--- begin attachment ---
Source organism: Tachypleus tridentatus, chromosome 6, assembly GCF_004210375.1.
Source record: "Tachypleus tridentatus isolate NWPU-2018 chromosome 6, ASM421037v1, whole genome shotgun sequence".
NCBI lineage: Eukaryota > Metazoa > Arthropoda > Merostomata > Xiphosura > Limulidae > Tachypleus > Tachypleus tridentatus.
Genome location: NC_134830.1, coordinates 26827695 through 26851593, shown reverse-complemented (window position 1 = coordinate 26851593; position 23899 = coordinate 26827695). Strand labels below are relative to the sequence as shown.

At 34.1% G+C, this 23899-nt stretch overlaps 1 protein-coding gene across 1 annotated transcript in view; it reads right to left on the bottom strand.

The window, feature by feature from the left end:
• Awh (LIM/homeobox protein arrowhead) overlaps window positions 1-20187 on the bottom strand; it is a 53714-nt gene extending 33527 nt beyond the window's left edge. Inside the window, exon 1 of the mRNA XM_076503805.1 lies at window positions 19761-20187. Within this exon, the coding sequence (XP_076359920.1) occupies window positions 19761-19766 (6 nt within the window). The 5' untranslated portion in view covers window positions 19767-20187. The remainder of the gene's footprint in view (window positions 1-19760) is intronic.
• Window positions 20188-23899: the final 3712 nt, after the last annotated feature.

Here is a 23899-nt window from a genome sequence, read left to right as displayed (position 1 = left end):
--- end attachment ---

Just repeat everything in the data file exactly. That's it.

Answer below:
Source organism: Tachypleus tridentatus, chromosome 6, assembly GCF_004210375.1.
Source record: "Tachypleus tridentatus isolate NWPU-2018 chromosome 6, ASM421037v1, whole genome shotgun sequence".
NCBI lineage: Eukaryota > Metazoa > Arthropoda > Merostomata > Xiphosura > Limulidae > Tachypleus > Tachypleus tridentatus.
Genome location: NC_134830.1, coordinates 26827695 through 26851593, shown reverse-complemented (window position 1 = coordinate 26851593; position 23899 = coordinate 26827695). Strand labels below are relative to the sequence as shown.

At 34.1% G+C, this 23899-nt stretch overlaps 1 protein-coding gene across 1 annotated transcript in view; it reads right to left on the bottom strand.

The window, feature by feature from the left end:
• Awh (LIM/homeobox protein arrowhead) overlaps window positions 1-20187 on the bottom strand; it is a 53714-nt gene extending 33527 nt beyond the window's left edge. Inside the window, exon 1 of the mRNA XM_076503805.1 lies at window positions 19761-20187. Within this exon, the coding sequence (XP_076359920.1) occupies window positions 19761-19766 (6 nt within the window). The 5' untranslated portion in view covers window positions 19767-20187. The remainder of the gene's footprint in view (window positions 1-19760) is intronic.
• Window positions 20188-23899: the final 3712 nt, after the last annotated feature.

Here is a 23899-nt window from a genome sequence, read left to right as displayed (position 1 = left end):